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Acrylic Machining Vs Polycarbonate Machining


Acrylic, also known as plexiglass or polymethyl methacrylate (PMMA), It is commonly used in various applications due to its versatility, transparency, and durability, transparent plastics suitable for manufacturing parts via CNC machining. Acrylic is known for its glass-like appearance but is lighter and less prone to breakage than actual glass.

Polycarbonate is a type of thermoplastic polymer widely used in various industries due to its remarkable strength, impact resistance, and optical clarity.Among the five major engineering plastics, polycarbonate has the best overall performance.

While acrylic and polycarbonate are similar in many respects, there are some important differences between these two common materials that can make one better suited for a particular application over the other, or impact the machining process and thus lead time and cost. In this article, we’ll go over what you need to know about machining acrylic and polycarbonate so that you can select the best manufacturing option for your project and create designs that work with the material you choose.

Machining Acrylic And Polycarbonate: What You Need To Know


1.Machining Acrylic Notes

Machining acrylic involves using various tools and techniques to cut, shape, and finish acrylic sheets or blocks.Here are some common methods used for machining acrylic:

  • Cutting: Acrylic can be cut using several tools such as a table saw, circular saw, jigsaw, or laser cutter. When using saws, it’s important to use a fine-toothed blade designed for cutting plastics to minimize chipping and ensure a clean cut. Laser cutting provides precise and intricate cuts with minimal material waste.
  • Drilling: Acrylic can be drilled using standard drill bits, preferably those designed for plastics or metals. It’s essential to use low drill speeds and apply gentle pressure to prevent cracking or melting of the acrylic. It’s also recommended to back the acrylic with a sacrificial piece of wood to prevent chip-out on the exit side.
  • Routing and Milling: Acrylic can be shaped and profiled using a router or milling machine with appropriate cutting bits. Carbide or diamond-tipped router bits work well for acrylic machining. It’s important to use proper speeds, feeds, and depth of cut to prevent overheating or melting of the material.
  • Sanding and Polishing: Acrylic can be sanded and polished to achieve a smooth and glossy finish. Start with a coarser grit sandpaper (around 220 or 320) and gradually work your way up to finer grits (400, 600, 800, or higher) for a smoother finish. To achieve a polished look, use a polishing compound or a plastic polishing kit specifically designed for acrylic.
  • Heat Bending: Acrylic can be easily heat-bent to create curved or angled shapes. This involves heating the acrylic until it becomes pliable and then carefully bending it into the desired shape using jigs or molds. Proper temperature control is crucial to avoid overheating or scorching the material.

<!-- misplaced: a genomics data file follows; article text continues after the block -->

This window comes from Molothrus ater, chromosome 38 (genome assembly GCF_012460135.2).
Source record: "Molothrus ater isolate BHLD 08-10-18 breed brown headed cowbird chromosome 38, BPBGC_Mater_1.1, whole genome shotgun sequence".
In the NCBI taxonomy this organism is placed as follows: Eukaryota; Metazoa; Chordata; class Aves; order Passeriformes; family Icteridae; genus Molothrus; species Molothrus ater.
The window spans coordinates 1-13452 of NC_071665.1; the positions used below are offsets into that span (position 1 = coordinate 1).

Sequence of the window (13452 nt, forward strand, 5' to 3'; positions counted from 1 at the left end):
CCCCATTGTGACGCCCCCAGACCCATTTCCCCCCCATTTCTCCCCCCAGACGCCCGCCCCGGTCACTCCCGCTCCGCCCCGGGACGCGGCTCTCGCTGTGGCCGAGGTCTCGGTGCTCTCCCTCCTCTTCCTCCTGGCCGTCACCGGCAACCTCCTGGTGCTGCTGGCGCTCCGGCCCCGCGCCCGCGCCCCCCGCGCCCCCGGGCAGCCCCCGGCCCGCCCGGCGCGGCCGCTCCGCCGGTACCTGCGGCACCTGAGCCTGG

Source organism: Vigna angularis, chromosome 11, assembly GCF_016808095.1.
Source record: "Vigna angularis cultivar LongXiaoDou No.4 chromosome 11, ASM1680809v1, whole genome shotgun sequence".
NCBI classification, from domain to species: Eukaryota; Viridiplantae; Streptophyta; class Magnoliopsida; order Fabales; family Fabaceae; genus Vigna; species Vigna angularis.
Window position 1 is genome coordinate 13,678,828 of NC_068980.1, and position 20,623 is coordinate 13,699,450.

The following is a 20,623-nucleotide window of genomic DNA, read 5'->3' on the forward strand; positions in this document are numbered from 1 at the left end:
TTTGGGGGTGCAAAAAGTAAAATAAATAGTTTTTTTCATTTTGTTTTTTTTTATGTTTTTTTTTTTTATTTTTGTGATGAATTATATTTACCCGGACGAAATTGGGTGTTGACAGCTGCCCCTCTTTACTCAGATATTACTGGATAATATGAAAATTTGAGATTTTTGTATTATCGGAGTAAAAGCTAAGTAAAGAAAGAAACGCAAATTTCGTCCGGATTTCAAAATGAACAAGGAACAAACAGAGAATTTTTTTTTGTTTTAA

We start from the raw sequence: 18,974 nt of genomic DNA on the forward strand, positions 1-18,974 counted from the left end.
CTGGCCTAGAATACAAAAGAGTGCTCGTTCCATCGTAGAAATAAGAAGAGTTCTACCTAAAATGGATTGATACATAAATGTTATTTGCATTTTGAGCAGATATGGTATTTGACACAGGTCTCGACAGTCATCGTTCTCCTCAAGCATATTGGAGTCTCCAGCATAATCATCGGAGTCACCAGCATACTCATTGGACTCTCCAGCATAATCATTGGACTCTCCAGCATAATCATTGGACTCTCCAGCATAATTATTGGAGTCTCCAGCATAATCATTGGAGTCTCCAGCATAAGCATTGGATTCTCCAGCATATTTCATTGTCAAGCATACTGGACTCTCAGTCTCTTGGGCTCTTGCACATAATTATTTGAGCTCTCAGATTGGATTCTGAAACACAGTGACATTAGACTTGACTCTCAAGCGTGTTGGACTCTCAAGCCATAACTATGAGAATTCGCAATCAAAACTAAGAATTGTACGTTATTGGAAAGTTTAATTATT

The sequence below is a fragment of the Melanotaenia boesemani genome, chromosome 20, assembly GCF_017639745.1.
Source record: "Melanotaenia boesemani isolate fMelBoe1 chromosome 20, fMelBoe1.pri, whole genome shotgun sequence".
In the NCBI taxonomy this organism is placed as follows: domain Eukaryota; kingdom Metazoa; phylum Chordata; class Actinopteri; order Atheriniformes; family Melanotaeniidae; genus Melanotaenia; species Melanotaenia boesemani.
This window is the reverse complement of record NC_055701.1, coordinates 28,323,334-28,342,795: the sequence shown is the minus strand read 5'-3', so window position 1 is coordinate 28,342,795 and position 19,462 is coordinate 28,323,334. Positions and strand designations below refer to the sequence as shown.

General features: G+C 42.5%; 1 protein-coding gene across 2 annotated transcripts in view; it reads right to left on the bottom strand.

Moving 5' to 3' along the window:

• When machining acrylic, it’s important to take safety precautions such as wearing eye protection, a dust mask, and appropriate personal protective equipment. Acrylic can produce sharp edges and fine plastic dust particles, so proper ventilation and dust collection systems are recommended.

Additionally, it’s a good practice to test any machining techniques on a scrap piece of acrylic before working on the final piece to ensure desired results.

2.Machining Polycarbonate Notes

Machining polycarbonate, a durable and transparent thermoplastic, requires specific techniques to achieve accurate cuts and smooth finishes. Here are some common methods used for machining polycarbonate:

  • Cutting: Polycarbonate can be cut using tools such as a table saw, circular saw, jigsaw, or laser cutter. To minimize chipping and achieve clean cuts, it’s important to use a fine-toothed blade specifically designed for cutting plastics. Laser cutting is also a precise method for cutting polycarbonate.
  • Drilling: Polycarbonate can be drilled using standard drill bits designed for plastics or metals. It’s crucial to use a slow drill speed and moderate pressure to prevent melting or cracking of the material. Backing the polycarbonate with a sacrificial piece of wood or using a clamp can help prevent chip-out on the exit side.
  • Routing and Milling: Polycarbonate can be shaped and profiled using a router or milling machine with appropriate cutting bits. Carbide or diamond-tipped router bits designed for plastics work well for machining polycarbonate. Similar to drilling, using proper speeds, feeds, and depth of cut is important to avoid overheating or melting.
  • Sanding and Polishing: Polycarbonate can be sanded and polished to achieve a smooth finish. Start with a coarser grit sandpaper (around 220 or 320) and gradually move to finer grits (400, 600, 800, or higher) for a smoother surface. Polishing compounds specifically made for plastics can be used to achieve a polished look.
  • Heat Bending: Polycarbonate can be heat-bent to create curved or angled shapes. It requires careful heating of the material until it becomes pliable and then bending it into the desired shape using jigs or molds. Proper temperature control is crucial to avoid overheating or warping.